But since it has been decades since I played with a Slinky, I thought maybe I was doing it wrong – is that possible? Just when I thought I should give up and choose another toy for this week’s sermon, I gave it one more try. I brought Slinky and Mr. Slinky Dog over to the church to play, and I realized something. The slinky also does not go down these chancel stairs, but it does go down the uncarpeted stairs. I learned an important lesson: Slinkys do not work on carpet. Turns out I wasn’t playing with the slinky wrong; I just played in the wrong place. In order for a slinky to walk down stairs, you need the proper surface, the right conditions, the right place.

That’s actually what Jesus tells the disciples in this morning’s text, as he sends them out. They must have the right surface – the right foundation – in Jesus. They must follow the right conditions in what they take and how they act. Finally, they must go to the right place – the cities who will be receptive to the Gospel message. For to be disciples of Jesus, we must follow one step at a time (one staircase at a time, if you will).

In fact, this is how the Slinky was invented. In 1945, Richard James happened to be just in the right place at the right time under the right conditions. He was an engineer in the Navy and was developing a method to measure horsepower aboard battleships. As he was working, “a tension spring rolled off his desk, hit the floor and just kept bouncing.”1 He immediately saw the potential for a fun toy. It was his wife who came up with the name, Slinky, which is derived from the Swedish word for many spirals. Betty James became president of the company and was also the inventor of the very famous and much beloved Slinky Dog. As she ran the company, Betty’s one goal was making sure the toy was accessible to all children, so the Slinky originally sold for just $1.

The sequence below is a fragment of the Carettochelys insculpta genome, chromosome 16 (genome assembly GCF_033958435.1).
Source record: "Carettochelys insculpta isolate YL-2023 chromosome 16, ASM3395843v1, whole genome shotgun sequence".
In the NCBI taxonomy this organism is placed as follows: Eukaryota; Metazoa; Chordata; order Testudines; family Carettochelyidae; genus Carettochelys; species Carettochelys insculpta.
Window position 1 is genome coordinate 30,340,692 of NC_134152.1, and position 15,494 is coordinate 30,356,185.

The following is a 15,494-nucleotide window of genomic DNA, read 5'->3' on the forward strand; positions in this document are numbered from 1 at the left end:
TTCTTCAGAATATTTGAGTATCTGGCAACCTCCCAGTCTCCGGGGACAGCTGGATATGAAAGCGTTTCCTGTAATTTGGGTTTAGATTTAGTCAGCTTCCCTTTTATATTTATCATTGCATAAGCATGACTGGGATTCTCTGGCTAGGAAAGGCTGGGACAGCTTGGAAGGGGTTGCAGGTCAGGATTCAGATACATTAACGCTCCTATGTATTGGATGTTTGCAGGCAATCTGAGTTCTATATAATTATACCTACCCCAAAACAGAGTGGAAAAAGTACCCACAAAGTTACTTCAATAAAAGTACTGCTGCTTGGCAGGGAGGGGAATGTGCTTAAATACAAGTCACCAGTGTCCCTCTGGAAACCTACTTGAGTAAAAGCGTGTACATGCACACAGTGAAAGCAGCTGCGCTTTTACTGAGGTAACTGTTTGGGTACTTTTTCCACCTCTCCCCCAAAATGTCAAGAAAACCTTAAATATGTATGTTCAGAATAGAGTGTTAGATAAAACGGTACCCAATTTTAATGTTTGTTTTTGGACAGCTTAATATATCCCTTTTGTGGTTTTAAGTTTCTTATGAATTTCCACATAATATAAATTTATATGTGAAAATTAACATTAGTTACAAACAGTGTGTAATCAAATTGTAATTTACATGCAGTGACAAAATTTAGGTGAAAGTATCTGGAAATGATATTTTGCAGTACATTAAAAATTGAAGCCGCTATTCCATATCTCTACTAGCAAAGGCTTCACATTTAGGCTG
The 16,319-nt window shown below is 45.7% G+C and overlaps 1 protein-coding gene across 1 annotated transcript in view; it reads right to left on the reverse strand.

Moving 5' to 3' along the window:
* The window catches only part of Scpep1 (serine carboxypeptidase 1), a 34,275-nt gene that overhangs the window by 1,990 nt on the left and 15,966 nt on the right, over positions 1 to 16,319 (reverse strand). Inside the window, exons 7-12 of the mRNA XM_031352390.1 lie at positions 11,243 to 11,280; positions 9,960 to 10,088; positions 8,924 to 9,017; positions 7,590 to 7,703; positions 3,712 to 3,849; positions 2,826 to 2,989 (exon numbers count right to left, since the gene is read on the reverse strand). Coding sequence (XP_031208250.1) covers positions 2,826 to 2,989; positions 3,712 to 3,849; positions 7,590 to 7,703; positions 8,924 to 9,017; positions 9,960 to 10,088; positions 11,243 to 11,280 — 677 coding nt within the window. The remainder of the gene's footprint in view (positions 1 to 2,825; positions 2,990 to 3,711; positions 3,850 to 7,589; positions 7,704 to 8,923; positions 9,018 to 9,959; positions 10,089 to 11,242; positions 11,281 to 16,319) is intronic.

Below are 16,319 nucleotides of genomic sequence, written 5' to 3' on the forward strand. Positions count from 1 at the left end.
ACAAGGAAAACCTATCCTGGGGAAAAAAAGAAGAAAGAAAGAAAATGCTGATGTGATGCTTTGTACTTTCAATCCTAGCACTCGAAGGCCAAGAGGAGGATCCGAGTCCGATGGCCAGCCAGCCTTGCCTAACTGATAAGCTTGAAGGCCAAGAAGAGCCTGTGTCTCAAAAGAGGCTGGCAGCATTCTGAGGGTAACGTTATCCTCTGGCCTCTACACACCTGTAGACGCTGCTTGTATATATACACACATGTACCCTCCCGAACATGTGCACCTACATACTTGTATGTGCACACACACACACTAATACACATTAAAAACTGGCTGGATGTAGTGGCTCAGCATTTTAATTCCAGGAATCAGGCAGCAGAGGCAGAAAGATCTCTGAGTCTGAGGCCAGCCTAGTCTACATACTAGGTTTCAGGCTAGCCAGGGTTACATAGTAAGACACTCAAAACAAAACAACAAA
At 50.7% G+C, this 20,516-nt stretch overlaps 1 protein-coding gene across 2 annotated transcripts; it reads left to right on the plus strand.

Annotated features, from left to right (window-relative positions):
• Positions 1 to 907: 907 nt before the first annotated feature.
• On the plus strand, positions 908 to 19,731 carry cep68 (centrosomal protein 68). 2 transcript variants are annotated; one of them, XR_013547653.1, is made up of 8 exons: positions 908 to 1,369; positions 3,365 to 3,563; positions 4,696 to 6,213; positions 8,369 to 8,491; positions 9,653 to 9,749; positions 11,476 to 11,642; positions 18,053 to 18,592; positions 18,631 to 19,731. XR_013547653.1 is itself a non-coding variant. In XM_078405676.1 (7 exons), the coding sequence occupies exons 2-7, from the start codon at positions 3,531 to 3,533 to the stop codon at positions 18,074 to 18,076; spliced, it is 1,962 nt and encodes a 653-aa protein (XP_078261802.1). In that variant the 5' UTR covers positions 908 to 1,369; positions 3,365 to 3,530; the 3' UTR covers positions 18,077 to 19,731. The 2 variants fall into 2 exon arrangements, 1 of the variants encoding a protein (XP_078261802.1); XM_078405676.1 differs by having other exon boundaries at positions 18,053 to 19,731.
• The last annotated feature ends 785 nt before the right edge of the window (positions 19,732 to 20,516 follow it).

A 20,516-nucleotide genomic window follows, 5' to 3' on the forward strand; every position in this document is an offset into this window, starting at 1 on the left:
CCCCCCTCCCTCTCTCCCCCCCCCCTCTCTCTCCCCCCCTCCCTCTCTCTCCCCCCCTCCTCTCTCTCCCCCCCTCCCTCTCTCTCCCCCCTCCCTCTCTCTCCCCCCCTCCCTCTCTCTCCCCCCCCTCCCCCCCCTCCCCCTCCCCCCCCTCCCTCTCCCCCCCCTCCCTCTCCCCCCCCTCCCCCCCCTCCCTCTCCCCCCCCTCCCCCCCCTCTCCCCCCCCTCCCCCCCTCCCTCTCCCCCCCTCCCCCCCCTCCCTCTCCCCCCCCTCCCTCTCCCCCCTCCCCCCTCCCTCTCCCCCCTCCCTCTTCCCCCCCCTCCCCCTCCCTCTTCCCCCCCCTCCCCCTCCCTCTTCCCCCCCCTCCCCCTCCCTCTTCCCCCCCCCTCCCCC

It may seem silly to compare this spring to the Gospel of Jesus Christ, but I think it actually has a lot to teach us about how to be disciples and to share the Good News.

First, we must remember that the Slinky is for everyone – as the song says “it’s fun for a girl or a boy.” You need not have special skills to play with this spring (you just need non-carpeted stairs). And you not need be rich – the toy is priced so any child, or adult, can purchase one. The Slinky is accessible to all who are willing to be stretched.

God is a God for everyone. And the Gospel message is accessible to all who are willing to be stretched. Just like Slinky Dog, Jesus tells his disciples that they cannot follow him unless they are willing to be stretched almost to capacity. In today’s passage, Jesus gives them “authority over unclean spirits, to cast them out, and to cure every disease and every sickness” (v.1). I don’t know about you, but my faith would have to be stretched really far for me to believe that I could actually cure every disease. And on top of it, the disciples have to go out of their comfort zones, performing acts they’ve never been trained for and going to strange places. They are sent out into towns all over 1 Hunter and Waddell. “Toy Box Leadership” pg.22. Israel – to places they don’t know and to people they’ve never met. They are sent, hoping to be in the right place at just the right time, because they have Jesus as their right foundation.

And yet, the disciples aren’t told to go into towns and force people to follow Jesus. They aren’t supposed to force the right place. Just because you want your slinky to go down the stairs, doesn’t mean you should tear up the carpet. If it’s not right, then move on to a better place. Jesus tells the disciples: “If anyone will not welcome you or listen to your words, shake off the dust from your feet as you leave that house or town” (v.14).